The Cardinal Sins of Game Development

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So, as you all probably know, I tend to play a lot of video games, and I have done so for years. At least two decades, in fact. This being the case, I have at one point or another kept track of things that annoy me about the otherwise good (and sometimes not so good) games that I’ve played. Usually I do this in hopes that eventually, the people who make these games will decide that a certain annoying thing has been happening, quite pointlessly, for a very long time and that it’s about time that someone got the bright idea to start fixing these things. Granted, every game is limited by the hardware that it is created for, but at a certain point hardware evolves, and the games that exist on that hardware should evolve as well.

This is not always the case.

In fact, some things have continued so long that over time, small annoyances have become Large Annoyances (capital letters and all), and these annoyances have persisted far beyond the time when the target hardware is capable to fix those annoyances. Additionally, with new hardware generations come new development practices, not all of which are good.

And so, I have compiled a list of what I like to call the ‘Cardinal Sins’ of game development. These are things that might seem like small things, but they are small things that really should have been fixed by now in every game that has come out in the past, oh, five years or so at least, and every game going forward. Additionally, there is at least one thing on this list that is a very recent development that should not be allowed to proliferate under any means whatsoever. I have also gone through great lengths to match each cardinal sin of game development up to an actual cardinal sin, mostly because it amused the hell out of me. Yes, some of them are a stretch, but what can you do.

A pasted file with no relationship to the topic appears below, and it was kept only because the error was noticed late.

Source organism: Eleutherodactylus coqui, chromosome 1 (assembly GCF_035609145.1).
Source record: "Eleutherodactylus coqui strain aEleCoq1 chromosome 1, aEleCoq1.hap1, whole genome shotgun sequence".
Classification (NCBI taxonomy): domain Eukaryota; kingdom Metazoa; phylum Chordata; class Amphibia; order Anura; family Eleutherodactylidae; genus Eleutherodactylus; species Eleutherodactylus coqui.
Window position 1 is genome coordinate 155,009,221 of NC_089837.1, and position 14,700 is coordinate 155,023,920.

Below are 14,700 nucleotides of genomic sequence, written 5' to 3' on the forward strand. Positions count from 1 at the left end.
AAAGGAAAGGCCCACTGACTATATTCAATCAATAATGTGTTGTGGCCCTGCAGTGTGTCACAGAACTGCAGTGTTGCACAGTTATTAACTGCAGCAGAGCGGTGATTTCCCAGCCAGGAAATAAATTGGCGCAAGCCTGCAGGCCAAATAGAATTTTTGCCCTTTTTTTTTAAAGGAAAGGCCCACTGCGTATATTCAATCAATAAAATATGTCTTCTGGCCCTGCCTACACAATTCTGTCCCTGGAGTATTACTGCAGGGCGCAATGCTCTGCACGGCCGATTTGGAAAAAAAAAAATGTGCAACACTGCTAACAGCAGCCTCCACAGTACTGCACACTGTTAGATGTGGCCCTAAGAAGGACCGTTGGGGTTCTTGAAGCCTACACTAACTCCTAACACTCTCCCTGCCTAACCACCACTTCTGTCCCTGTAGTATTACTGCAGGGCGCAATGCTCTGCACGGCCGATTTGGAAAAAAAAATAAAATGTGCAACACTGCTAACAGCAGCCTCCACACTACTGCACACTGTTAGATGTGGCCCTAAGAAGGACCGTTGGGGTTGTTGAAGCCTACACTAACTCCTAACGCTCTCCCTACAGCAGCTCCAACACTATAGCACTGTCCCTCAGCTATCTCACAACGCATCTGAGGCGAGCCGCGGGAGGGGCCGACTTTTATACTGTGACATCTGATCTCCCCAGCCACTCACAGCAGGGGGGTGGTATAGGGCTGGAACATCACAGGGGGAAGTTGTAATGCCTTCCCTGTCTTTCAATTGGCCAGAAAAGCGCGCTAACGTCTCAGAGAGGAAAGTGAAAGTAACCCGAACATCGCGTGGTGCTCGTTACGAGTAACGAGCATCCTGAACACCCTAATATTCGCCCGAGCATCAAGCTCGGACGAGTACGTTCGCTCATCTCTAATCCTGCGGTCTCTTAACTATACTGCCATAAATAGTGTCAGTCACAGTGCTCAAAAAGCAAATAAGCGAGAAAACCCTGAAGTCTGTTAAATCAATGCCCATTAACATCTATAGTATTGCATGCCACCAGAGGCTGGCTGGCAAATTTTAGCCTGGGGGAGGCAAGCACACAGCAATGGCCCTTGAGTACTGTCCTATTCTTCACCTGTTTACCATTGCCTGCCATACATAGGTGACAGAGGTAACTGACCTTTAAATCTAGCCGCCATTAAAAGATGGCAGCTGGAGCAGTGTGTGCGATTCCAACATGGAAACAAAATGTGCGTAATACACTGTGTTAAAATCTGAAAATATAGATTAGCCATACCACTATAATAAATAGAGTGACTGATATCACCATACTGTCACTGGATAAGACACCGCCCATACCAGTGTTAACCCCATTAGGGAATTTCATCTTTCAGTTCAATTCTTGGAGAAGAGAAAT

I should also note that I am not considering business practices, but actual game development practices. While I find the existence of some DLC highly annoying, that falls more into the realm of questionable business practices than actual game development practices.

I certainly hope you are all as entertained by reading this list as I will be in writing it. Warning: this is a rant. There is a lot of profanity. That’s just how I am.

Pride: Unpauseable or Unskippable Cutscenes

Okay. Yes, I agree, your cutscene is awesome. And I know that /you/ know it is awesome. It’s quite possibly the most awesome cutscene ever made because it has motorcycles and swords and shit. However, if you make it so that I cannot pause your cutscene when my cat decides to go batshit and start knocking crap off of my kitchen table, I will hate you forever. Seriously, if you’re going to make your game into a movie, let me pause your fucking cutscene. It’s just common sense. We’ve been pausing movies ever since VCRs came out, and we’ve been pausing /games/ for as long as there have been games to pause.

Additionally, yes, I know that this boss fight is a very climatic turning point in the story, and there’s quite a bit of dialogue leading up to it. This boss fight is also very, very hard, and you have designed it so that nobody can beat this boss on the first try. So please, please, pretty please make it so that I can skip the dialogue leading up to your awesome-tastic boss fight so that I don’t have to watch it every single goddamn time. Seriously. This is one of the best ways to make a person hate the plot of a game. Even if the game is an RPG and you have to manually advance the dialogue, make certain blocks of dialogue skippable for situations just like this.

Envy: No Windowed Mode in a PC Game